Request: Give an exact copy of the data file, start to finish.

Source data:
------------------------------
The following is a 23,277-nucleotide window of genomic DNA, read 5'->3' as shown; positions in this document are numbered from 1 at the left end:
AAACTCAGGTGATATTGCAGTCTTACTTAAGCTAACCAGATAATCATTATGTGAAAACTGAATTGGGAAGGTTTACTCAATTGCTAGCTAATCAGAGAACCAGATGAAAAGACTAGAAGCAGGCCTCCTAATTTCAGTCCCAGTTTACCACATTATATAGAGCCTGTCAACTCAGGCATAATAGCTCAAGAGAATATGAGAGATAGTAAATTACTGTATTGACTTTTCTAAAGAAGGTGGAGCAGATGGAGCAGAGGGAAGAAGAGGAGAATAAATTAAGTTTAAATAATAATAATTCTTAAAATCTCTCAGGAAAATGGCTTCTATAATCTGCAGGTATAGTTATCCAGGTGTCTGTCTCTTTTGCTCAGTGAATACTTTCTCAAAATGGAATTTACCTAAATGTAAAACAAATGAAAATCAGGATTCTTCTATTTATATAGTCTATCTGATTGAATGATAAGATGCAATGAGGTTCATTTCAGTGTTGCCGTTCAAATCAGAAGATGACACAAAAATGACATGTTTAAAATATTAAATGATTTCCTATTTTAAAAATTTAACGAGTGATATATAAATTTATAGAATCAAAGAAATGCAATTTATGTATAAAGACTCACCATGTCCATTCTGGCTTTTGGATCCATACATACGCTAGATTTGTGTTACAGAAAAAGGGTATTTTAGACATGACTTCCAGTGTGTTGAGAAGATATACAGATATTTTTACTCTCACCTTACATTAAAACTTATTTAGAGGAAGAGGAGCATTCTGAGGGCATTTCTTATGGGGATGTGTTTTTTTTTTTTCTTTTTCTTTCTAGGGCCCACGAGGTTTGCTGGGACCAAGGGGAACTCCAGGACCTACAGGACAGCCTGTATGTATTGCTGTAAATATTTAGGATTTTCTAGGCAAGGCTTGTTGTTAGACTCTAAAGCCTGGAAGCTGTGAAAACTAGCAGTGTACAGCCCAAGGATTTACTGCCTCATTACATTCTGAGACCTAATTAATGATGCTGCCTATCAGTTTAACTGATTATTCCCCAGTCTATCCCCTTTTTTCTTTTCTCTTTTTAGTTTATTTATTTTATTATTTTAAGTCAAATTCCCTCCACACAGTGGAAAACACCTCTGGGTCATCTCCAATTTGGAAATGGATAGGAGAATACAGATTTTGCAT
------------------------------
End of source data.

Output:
The following is a 23,277-nucleotide window of genomic DNA, read 5'->3' as shown; positions in this document are numbered from 1 at the left end:
AAACTCAGGTGATATTGCAGTCTTACTTAAGCTAACCAGATAATCATTATGTGAAAACTGAATTGGGAAGGTTTACTCAATTGCTAGCTAATCAGAGAACCAGATGAAAAGACTAGAAGCAGGCCTCCTAATTTCAGTCCCAGTTTACCACATTATATAGAGCCTGTCAACTCAGGCATAATAGCTCAAGAGAATATGAGAGATAGTAAATTACTGTATTGACTTTTCTAAAGAAGGTGGAGCAGATGGAGCAGAGGGAAGAAGAGGAGAATAAATTAAGTTTAAATAATAATAATTCTTAAAATCTCTCAGGAAAATGGCTTCTATAATCTGCAGGTATAGTTATCCAGGTGTCTGTCTCTTTTGCTCAGTGAATACTTTCTCAAAATGGAATTTACCTAAATGTAAAACAAATGAAAATCAGGATTCTTCTATTTATATAGTCTATCTGATTGAATGATAAGATGCAATGAGGTTCATTTCAGTGTTGCCGTTCAAATCAGAAGATGACACAAAAATGACATGTTTAAAATATTAAATGATTTCCTATTTTAAAAATTTAACGAGTGATATATAAATTTATAGAATCAAAGAAATGCAATTTATGTATAAAGACTCACCATGTCCATTCTGGCTTTTGGATCCATACATACGCTAGATTTGTGTTACAGAAAAAGGGTATTTTAGACATGACTTCCAGTGTGTTGAGAAGATATACAGATATTTTTACTCTCACCTTACATTAAAACTTATTTAGAGGAAGAGGAGCATTCTGAGGGCATTTCTTATGGGGATGTGTTTTTTTTTTTTCTTTTTCTTTCTAGGGCCCACGAGGTTTGCTGGGACCAAGGGGAACTCCAGGACCTACAGGACAGCCTGTATGTATTGCTGTAAATATTTAGGATTTTCTAGGCAAGGCTTGTTGTTAGACTCTAAAGCCTGGAAGCTGTGAAAACTAGCAGTGTACAGCCCAAGGATTTACTGCCTCATTACATTCTGAGACCTAATTAATGATGCTGCCTATCAGTTTAACTGATTATTCCCCAGTCTATCCCCTTTTTTCTTTTCTCTTTTTAGTTTATTTATTTTATTATTTTAAGTCAAATTCCCTCCACACAGTGGAAAACACCTCTGGGTCATCTCCAATTTGGAAATGGATAGGAGAATACAGATTTTGCAT